Two Senate candidates hit the double digits
That misguided view espoused by Trump is also represented among some in the seven-person Republican Senate primary.
Peggy Hubbard, a U.S. Navy veteran and retired IRS analyst from Belleville, has told the Daily Herald she thinks “there indeed was voter fraud” in Arizona, Georgia and Michigan.
Hubbard was tied for first place in the Senate primary with Mundelein attorney Kathy Salvi among Republican voters surveyed in the Sun-Times/WBEZ Poll. Each had the support of 10% of those surveyed.
Hubbard, who had more than $25,000 in her campaign fund entering April, finished second with almost 23% of the vote in the 2020 Republican primary, then vying for U.S. Sen. Dick Durbin’s seat.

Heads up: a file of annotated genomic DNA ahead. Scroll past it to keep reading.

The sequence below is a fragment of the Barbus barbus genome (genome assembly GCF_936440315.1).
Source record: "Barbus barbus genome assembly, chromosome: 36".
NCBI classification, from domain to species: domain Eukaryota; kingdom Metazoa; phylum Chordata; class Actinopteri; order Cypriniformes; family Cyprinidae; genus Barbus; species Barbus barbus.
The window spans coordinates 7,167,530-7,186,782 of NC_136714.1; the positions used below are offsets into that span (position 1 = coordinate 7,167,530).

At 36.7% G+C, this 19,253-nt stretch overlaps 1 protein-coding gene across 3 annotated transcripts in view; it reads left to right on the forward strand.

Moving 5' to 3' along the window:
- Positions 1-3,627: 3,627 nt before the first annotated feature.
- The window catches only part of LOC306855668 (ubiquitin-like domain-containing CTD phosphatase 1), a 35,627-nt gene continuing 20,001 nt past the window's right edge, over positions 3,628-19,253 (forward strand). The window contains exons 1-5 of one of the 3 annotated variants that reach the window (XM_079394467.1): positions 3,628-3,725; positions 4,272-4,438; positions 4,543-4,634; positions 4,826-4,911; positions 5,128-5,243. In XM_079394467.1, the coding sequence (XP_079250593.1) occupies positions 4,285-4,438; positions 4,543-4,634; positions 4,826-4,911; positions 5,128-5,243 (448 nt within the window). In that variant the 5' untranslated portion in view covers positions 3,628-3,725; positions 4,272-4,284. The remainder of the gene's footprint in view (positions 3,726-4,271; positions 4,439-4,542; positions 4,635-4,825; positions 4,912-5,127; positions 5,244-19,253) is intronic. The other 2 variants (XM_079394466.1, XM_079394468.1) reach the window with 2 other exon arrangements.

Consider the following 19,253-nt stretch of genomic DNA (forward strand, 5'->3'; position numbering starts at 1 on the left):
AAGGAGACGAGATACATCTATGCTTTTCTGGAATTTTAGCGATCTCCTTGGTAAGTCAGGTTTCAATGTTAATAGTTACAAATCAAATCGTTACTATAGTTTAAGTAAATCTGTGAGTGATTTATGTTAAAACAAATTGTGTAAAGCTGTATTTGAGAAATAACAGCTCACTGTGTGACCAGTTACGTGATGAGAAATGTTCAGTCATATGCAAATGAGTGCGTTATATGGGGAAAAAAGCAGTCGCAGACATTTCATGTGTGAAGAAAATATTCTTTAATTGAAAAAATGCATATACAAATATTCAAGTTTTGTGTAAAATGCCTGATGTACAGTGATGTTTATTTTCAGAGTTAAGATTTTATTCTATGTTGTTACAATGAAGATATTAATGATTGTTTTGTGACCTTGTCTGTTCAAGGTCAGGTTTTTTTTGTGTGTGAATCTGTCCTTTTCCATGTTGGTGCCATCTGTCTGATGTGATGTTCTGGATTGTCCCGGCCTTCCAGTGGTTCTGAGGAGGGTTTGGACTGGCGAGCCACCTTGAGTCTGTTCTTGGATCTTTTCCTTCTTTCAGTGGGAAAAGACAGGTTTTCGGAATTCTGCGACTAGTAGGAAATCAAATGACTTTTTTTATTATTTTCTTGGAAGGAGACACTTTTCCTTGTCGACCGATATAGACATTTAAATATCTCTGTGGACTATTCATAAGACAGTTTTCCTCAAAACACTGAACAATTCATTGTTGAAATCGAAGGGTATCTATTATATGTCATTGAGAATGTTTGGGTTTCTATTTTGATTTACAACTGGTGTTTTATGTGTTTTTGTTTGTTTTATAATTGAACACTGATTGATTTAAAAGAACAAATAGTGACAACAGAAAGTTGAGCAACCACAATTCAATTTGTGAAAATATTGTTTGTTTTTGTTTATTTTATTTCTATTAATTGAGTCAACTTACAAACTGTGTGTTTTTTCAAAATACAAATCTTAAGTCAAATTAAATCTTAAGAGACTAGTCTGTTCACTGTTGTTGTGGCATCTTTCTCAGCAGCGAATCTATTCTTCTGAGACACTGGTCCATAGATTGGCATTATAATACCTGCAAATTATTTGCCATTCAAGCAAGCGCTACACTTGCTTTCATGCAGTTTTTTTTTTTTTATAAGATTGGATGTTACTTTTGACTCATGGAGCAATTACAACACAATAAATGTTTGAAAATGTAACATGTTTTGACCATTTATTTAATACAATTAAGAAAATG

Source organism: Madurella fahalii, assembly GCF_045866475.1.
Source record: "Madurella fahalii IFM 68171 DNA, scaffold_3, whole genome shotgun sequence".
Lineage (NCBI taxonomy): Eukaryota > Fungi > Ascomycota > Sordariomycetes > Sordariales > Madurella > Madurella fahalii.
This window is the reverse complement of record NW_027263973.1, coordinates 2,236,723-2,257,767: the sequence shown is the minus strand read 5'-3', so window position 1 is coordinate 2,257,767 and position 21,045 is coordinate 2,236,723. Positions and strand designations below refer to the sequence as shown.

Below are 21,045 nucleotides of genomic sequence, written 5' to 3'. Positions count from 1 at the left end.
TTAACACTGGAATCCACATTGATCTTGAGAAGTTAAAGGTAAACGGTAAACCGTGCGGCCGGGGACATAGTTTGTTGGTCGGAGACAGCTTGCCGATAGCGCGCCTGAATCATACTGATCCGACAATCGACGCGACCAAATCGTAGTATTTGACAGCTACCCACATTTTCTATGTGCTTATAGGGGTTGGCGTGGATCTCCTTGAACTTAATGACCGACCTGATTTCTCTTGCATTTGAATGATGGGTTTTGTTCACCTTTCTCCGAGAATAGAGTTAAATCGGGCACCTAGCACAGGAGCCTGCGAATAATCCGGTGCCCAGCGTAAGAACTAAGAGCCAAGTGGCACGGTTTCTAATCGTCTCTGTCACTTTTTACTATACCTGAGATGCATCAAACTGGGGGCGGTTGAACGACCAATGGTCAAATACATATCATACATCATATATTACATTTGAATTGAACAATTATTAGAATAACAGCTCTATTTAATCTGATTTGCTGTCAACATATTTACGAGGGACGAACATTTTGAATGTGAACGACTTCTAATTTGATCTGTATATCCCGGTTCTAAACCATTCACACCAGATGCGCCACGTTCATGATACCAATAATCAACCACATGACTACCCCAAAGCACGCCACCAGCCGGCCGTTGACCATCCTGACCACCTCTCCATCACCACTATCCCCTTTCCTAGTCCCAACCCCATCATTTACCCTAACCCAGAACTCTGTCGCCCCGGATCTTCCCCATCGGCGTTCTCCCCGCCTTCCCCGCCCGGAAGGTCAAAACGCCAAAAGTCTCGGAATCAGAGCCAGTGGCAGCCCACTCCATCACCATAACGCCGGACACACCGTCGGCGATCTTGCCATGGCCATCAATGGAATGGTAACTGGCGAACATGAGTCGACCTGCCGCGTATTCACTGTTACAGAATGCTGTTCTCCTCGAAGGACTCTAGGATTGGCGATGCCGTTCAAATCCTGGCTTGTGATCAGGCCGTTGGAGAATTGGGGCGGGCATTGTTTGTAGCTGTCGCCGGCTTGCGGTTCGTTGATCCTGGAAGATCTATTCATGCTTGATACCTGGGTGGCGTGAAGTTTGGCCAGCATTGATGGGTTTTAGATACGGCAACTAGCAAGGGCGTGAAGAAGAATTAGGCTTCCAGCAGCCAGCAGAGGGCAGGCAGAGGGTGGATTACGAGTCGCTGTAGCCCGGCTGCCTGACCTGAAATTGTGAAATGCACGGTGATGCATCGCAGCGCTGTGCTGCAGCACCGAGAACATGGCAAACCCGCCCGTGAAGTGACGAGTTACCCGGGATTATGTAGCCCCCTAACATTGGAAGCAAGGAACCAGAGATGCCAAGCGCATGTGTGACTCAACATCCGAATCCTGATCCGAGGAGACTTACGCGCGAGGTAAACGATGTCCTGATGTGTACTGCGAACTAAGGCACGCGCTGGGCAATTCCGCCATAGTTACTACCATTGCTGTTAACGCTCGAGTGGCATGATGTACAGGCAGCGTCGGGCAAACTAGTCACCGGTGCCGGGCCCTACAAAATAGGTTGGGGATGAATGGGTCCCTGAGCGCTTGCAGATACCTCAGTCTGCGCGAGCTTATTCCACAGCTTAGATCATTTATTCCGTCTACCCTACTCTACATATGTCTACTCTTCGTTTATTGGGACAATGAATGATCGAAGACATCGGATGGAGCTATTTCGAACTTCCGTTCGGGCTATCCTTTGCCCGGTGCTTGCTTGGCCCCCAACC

Salvi, who ran unsuccessfully for Congress in 2006, was self-financing her campaign. She had $250,398.40 in her political fund at the end of March, after lending it $250,000.
Radio executive Matt Dubiel garnered 7% in the poll. Dubiel, who told the Daily Herald that questions about 2020 election integrity “should not be ignored or trivialized,” didn’t report any contributions to the Federal Election Commission.
Dolton pastor Anthony Williams managed to nab 3% of support in the poll despite a dearth of campaign cash and almost no online presence for his campaign, which aims to highlight gun violence.
Geneva financial planner Robert “Bobby” Piton was backed by 2% of poll respondents. Piton has raised more than $168,000 for his campaign, which is endorsed by Flynn, who pleaded guilty to lying to the FBI but later was pardoned by Trump. Piton is calling for a “full nationwide audit of the 2020 elections.”
Finding support from only 1% each — or about seven favorable poll responses apiece — were Lake Forest real estate manager Casey Chlebek, who also ran for the Senate in 2020 and has put almost $130,000 into his latest campaign; and Jimmy Lee Tillman II, a past congressional candidate and the son of former Chicago Ald. Dorothy Tillman (3rd).